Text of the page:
Night and Day

Wednesday • 4
The Feeling

England's rep for churning out the wimpiest rock 'n' roll stars might not be fair; but when such epicene combos as the Feeling take the charts, it's hard not to believe the cliché. But just because these iron-deficient chanteurs sing in the same key as Broadway's Oliver doesn't mean their music sucks. To wit: Chris Martin made a fortune by singing like a pussy and Morrissey still packs arenas. St. Andrew's Hall, 431 E. Congress, Detroit; 313-961-MELT. With Rocca Deluca, you know ... that band on Kiefer Sutherland's label.

Thursday • 5
Arabian Nights

You don't need a genie or a magic lamp to enjoy Arabian nights in Detroit. All you need is an open ear and imagination. Sponsored by the Arab American National Museum, the Max M. Fisher Music Center welcomes Kristjan Järvi's Absolute Ensemble with Marcel Khalifé. The ensemble's Arabian Nights production is a musical excursion that marries classical music, jazz and traditional Middle-Eastern sounds for an exotic soundscape. Plus ... you won't have to worry about getting sand in your crack. Everyone wins. 8 p.m. at 3711 Woodward Ave., Detroit; 313-576-5100.

Thursday • 5
Bike to Work Day: Planning Meeting

One step toward oil conservation is one step in the right direction. (And it's a choice from which many Americans could benefit.) There are countless ways to reduce our oil dependence, but one of the simplest solutions is to ride bikes to work: Not only would Americans rely less on atmosphere-destroying, war-inducing fossil fuels, it wouldn't hurt our collective fat asses to get some exercise. To partake of the planning of this year's local Bike to Work Day, meet up at 6:30 p.m. at the Atwater Brewery, 237 Jos. Campau, Detroit; 313-877-9205.

Thursday • 5
Red Red Red

These three lads are part of a Detroit rock niche that's becoming more interesting by the day. Could Red Red Red's damaged art punk be essential to the next surge of primitive rock 'n' roll making the D famous? Served with a hardcore bent, the band will spit its freak-out punk to a new generation of twentysomethings. Three cheers for scene evolution! At the Lager House, 1254 Michigan Ave., Detroit; 313-961-4668. With Top Ten and Reptile Forcefield (Timmy Vulgar's side project).

Friday • 6

If they're not the scariest-looking bunch in rock 'n' roll, they've gotta be the most fucked up. Taking style cues from Pinhead and musical direction from Scandinavian death metal, Mushroomhead is more serious than GWAR, faster than Motörhead, and uglier than you. This is bone-crunching metal for the disenchanted. Mushroomhead headlines a two-stage metal marathon at Harpo's, 14238 Harper, Detroit; 313-824-1700. Doors at 4 p.m, tickets are $15. All ages welcome.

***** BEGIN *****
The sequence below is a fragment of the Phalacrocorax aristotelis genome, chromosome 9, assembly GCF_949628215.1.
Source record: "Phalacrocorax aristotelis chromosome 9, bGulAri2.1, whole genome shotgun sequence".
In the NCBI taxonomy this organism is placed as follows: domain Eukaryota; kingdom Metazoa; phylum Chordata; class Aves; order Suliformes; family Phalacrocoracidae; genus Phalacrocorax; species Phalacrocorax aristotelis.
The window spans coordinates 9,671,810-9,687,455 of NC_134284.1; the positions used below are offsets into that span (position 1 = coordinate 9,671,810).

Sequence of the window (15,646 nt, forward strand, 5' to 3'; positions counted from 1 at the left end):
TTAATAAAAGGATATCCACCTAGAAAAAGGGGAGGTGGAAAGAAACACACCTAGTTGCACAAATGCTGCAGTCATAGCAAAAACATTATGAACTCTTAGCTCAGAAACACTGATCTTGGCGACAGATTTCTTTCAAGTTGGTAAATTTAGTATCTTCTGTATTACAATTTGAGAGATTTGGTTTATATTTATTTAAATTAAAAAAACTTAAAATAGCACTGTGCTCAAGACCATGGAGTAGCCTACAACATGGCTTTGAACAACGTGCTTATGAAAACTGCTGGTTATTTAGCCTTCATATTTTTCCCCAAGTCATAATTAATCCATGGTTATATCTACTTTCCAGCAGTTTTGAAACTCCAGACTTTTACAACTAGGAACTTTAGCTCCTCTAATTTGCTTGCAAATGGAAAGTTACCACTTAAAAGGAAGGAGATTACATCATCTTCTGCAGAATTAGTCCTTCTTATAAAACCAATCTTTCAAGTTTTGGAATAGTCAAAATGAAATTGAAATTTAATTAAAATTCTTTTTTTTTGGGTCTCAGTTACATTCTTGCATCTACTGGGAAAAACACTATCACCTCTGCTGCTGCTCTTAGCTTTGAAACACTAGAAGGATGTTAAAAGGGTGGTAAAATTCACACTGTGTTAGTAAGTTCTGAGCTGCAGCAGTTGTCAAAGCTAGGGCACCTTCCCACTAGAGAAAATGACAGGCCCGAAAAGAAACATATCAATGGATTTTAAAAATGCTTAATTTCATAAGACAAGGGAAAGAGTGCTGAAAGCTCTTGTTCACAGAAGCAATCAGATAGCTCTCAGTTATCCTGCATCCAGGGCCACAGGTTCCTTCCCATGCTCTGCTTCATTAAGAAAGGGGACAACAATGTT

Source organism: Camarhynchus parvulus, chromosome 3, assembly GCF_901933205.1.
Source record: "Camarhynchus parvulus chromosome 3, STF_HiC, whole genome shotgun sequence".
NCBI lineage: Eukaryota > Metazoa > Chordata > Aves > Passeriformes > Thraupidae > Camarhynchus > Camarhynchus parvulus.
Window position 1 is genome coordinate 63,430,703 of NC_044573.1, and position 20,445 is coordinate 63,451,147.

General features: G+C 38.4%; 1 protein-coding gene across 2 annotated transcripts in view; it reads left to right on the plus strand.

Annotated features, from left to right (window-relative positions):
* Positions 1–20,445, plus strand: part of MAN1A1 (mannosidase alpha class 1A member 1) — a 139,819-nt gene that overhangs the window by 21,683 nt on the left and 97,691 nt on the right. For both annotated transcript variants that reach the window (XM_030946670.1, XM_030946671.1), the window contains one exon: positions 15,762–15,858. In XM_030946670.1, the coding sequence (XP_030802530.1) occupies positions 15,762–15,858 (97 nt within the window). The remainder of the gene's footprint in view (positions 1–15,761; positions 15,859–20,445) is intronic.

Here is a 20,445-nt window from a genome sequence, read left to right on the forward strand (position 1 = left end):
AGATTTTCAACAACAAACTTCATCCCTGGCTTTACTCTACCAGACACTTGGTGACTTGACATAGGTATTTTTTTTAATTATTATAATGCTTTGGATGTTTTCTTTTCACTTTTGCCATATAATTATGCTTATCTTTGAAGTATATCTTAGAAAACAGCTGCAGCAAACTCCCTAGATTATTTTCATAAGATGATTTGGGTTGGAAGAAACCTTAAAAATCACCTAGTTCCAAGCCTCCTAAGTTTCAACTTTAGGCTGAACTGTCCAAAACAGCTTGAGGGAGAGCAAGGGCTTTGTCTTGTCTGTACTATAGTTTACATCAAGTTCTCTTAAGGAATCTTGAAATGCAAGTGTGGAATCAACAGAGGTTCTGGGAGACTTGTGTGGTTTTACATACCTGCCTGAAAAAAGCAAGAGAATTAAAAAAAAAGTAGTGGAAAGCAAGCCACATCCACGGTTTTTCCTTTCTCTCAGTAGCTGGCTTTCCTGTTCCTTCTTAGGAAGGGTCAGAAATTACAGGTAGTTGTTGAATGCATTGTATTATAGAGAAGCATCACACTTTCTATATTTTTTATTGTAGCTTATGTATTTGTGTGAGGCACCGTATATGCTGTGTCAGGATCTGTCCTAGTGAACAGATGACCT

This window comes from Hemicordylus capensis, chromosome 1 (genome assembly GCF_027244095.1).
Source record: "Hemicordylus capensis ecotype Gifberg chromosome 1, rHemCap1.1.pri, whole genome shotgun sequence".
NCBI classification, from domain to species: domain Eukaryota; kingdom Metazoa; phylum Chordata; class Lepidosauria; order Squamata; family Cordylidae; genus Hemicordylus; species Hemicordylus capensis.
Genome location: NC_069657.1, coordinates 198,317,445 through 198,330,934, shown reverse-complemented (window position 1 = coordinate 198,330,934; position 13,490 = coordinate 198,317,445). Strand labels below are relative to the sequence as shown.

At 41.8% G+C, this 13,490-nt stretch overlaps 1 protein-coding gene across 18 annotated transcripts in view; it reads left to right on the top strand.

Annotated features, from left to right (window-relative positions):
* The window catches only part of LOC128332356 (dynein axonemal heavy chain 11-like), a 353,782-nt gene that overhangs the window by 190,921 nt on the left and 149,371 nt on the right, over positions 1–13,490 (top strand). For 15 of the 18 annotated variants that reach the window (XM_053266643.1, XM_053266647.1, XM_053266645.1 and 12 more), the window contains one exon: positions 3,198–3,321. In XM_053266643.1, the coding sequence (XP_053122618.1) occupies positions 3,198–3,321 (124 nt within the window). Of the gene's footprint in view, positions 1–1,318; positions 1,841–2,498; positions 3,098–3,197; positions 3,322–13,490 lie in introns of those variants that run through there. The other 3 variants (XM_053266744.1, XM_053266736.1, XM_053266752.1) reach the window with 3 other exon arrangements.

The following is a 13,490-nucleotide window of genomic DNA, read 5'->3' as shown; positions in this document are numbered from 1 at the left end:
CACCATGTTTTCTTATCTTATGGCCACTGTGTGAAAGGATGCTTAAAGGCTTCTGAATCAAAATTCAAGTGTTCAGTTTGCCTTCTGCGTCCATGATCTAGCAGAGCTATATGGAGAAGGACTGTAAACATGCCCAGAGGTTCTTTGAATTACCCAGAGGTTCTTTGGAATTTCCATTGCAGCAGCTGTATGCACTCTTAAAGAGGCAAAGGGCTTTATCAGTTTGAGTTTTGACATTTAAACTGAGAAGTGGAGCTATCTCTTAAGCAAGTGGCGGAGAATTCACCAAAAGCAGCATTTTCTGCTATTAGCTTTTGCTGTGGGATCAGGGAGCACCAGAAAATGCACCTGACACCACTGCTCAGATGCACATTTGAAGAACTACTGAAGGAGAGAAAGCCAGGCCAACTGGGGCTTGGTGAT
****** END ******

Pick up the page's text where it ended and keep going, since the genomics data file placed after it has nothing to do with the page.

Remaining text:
Friday • 6
Through the Looking Glass

There's a moment when appreciating a piece of art that the viewer and work connect. Like that instant when a sunray catches blown glass — when the light and color move in perfect syncopation. This week, the Sherrus Gallery celebrates the beauty of those moments with Through the Looking Glass, an exhibit from April Wagner and Jason Ruff of Pontiac's Epiphany Studios. Opening reception is 6-9 p.m. at 109 N. Center St., Northville; 734-380-0470. Runs until April 30.

Friday • 6
Butterfly Explosion

Musician-composer T. Bone Burnett once said "there's no such thing as atmospheric music." In his world, "every kind of music is atmospheric in some way." But Ireland's Butterfly Explosion challenges Burnett's wisdom with its EP Turn the Sky, a sonic slowdive of emotional music so graceful it tickles all the senses. They play this week with Freer and Zoos of Berlin at the Bohemian National Home, 3009 Tillman St., Detroit; 313-737-6606. Tickets are on a sliding scale of $5-$10.

Saturday • 7
Anti-War Rock 'n' Roll Protest

In case you've not noticed, there's debate about the war in Iraq going on. And if you're sitting to the argument's left, consider it your civic duty and do something about it. The Anti-War Rock 'n' Roll Protest welcomes representatives from several local and national activist organizations as well as musical performances from the Questions, Siddhartha, the Freer Bros., Friends of Dennis Wilson, the Bird Dogs, the High and Low, Big Brother, Sugarspell and others. Begins at 10 p.m. at the Magic Stick, 4120 Woodward Ave., Detroit; 313-833-9700. Admission is free.

Sunday • 8
Brunch with Bach

Detroit Symphony Orchestra cellist Marcy Chanteaux will be joined by pianist Angelina Pashmakova for an Easter Sunday offering of classical music by Sergei Prokofiev and Ludwig Van Beethoven. Family-style brunch comes with the price of admission ($30). Please order tickets in advance. At 11:30 a.m. at the Detroit Institute of Arts, 5200 Woodward Ave., Detroit; 313-833-7900.

Monday • 9
Double Feature: Wise Blood and Night of the Hunter

Before Easter Sunday hangovers can dissipate, the sot-and-heathen brigade over at Motor City Brewing Works delivers two "Religious Mania"-themed movies for their weekly movie event, Monday Night Double Feature. At 8 p.m. they'll screen John Huston's 1979 flick, Wise Blood, the story of an ambitious young Southerner who becomes a preacher as a means to gain popularity. Then at 10 p.m. there's Night of the Hunter, which stars a badass Robert Mitchum as a religious fanatic who marries a gullible (yet wealthy) widow played by Shelley Winters. At 470 W. Canfield, Detroit; 313-832-2700.

Eve Doster is the listings editor of Metro Times. Send comments to [email protected]

Scroll to read more Culture articles

Join Detroit Metro Times Newsletters

Subscribe now to get the latest news delivered right to your inbox.